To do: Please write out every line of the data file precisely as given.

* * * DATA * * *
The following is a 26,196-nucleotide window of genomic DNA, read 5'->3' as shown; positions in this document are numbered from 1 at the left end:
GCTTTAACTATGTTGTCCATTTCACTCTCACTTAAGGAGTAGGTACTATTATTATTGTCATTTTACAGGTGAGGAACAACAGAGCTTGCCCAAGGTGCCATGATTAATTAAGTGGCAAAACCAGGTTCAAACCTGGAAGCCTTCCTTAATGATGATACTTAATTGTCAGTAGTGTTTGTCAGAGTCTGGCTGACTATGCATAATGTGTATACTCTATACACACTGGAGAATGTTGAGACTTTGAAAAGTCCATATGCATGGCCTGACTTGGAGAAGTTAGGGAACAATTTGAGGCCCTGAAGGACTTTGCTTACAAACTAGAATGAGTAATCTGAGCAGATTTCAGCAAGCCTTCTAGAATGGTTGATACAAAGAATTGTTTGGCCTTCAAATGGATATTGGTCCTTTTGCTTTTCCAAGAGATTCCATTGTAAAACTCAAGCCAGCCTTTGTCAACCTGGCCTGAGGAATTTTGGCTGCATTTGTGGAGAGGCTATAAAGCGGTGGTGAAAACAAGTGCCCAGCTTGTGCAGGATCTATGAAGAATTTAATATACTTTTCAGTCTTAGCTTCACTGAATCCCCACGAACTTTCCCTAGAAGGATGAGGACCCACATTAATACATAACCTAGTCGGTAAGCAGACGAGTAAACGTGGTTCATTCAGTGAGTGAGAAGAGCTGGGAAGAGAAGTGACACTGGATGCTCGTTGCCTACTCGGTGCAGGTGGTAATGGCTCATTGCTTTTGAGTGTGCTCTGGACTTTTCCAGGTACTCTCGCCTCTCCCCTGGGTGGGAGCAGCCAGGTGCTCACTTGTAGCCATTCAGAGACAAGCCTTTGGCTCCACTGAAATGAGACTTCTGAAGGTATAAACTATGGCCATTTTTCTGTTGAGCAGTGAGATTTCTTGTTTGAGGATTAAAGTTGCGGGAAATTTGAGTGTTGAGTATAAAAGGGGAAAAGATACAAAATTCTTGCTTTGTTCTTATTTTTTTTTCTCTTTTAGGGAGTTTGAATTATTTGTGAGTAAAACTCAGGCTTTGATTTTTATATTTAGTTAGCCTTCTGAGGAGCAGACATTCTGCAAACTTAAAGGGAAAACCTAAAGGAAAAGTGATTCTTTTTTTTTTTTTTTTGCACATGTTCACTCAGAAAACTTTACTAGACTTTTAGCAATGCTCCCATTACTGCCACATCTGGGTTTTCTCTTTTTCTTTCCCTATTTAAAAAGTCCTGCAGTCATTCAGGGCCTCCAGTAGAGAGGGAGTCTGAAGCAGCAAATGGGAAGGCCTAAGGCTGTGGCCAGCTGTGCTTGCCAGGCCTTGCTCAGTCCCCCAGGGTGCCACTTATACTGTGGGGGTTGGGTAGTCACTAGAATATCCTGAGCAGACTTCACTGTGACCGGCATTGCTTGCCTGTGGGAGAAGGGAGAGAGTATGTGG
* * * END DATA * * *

The following is a 26,196-nucleotide window of genomic DNA, read 5'->3' as shown; positions in this document are numbered from 1 at the left end:
GCTTTAACTATGTTGTCCATTTCACTCTCACTTAAGGAGTAGGTACTATTATTATTGTCATTTTACAGGTGAGGAACAACAGAGCTTGCCCAAGGTGCCATGATTAATTAAGTGGCAAAACCAGGTTCAAACCTGGAAGCCTTCCTTAATGATGATACTTAATTGTCAGTAGTGTTTGTCAGAGTCTGGCTGACTATGCATAATGTGTATACTCTATACACACTGGAGAATGTTGAGACTTTGAAAAGTCCATATGCATGGCCTGACTTGGAGAAGTTAGGGAACAATTTGAGGCCCTGAAGGACTTTGCTTACAAACTAGAATGAGTAATCTGAGCAGATTTCAGCAAGCCTTCTAGAATGGTTGATACAAAGAATTGTTTGGCCTTCAAATGGATATTGGTCCTTTTGCTTTTCCAAGAGATTCCATTGTAAAACTCAAGCCAGCCTTTGTCAACCTGGCCTGAGGAATTTTGGCTGCATTTGTGGAGAGGCTATAAAGCGGTGGTGAAAACAAGTGCCCAGCTTGTGCAGGATCTATGAAGAATTTAATATACTTTTCAGTCTTAGCTTCACTGAATCCCCACGAACTTTCCCTAGAAGGATGAGGACCCACATTAATACATAACCTAGTCGGTAAGCAGACGAGTAAACGTGGTTCATTCAGTGAGTGAGAAGAGCTGGGAAGAGAAGTGACACTGGATGCTCGTTGCCTACTCGGTGCAGGTGGTAATGGCTCATTGCTTTTGAGTGTGCTCTGGACTTTTCCAGGTACTCTCGCCTCTCCCCTGGGTGGGAGCAGCCAGGTGCTCACTTGTAGCCATTCAGAGACAAGCCTTTGGCTCCACTGAAATGAGACTTCTGAAGGTATAAACTATGGCCATTTTTCTGTTGAGCAGTGAGATTTCTTGTTTGAGGATTAAAGTTGCGGGAAATTTGAGTGTTGAGTATAAAAGGGGAAAAGATACAAAATTCTTGCTTTGTTCTTATTTTTTTTTCTCTTTTAGGGAGTTTGAATTATTTGTGAGTAAAACTCAGGCTTTGATTTTTATATTTAGTTAGCCTTCTGAGGAGCAGACATTCTGCAAACTTAAAGGGAAAACCTAAAGGAAAAGTGATTCTTTTTTTTTTTTTTTTGCACATGTTCACTCAGAAAACTTTACTAGACTTTTAGCAATGCTCCCATTACTGCCACATCTGGGTTTTCTCTTTTTCTTTCCCTATTTAAAAAGTCCTGCAGTCATTCAGGGCCTCCAGTAGAGAGGGAGTCTGAAGCAGCAAATGGGAAGGCCTAAGGCTGTGGCCAGCTGTGCTTGCCAGGCCTTGCTCAGTCCCCCAGGGTGCCACTTATACTGTGGGGGTTGGGTAGTCACTAGAATATCCTGAGCAGACTTCACTGTGACCGGCATTGCTTGCCTGTGGGAGAAGGGAGAGAGTATGTGG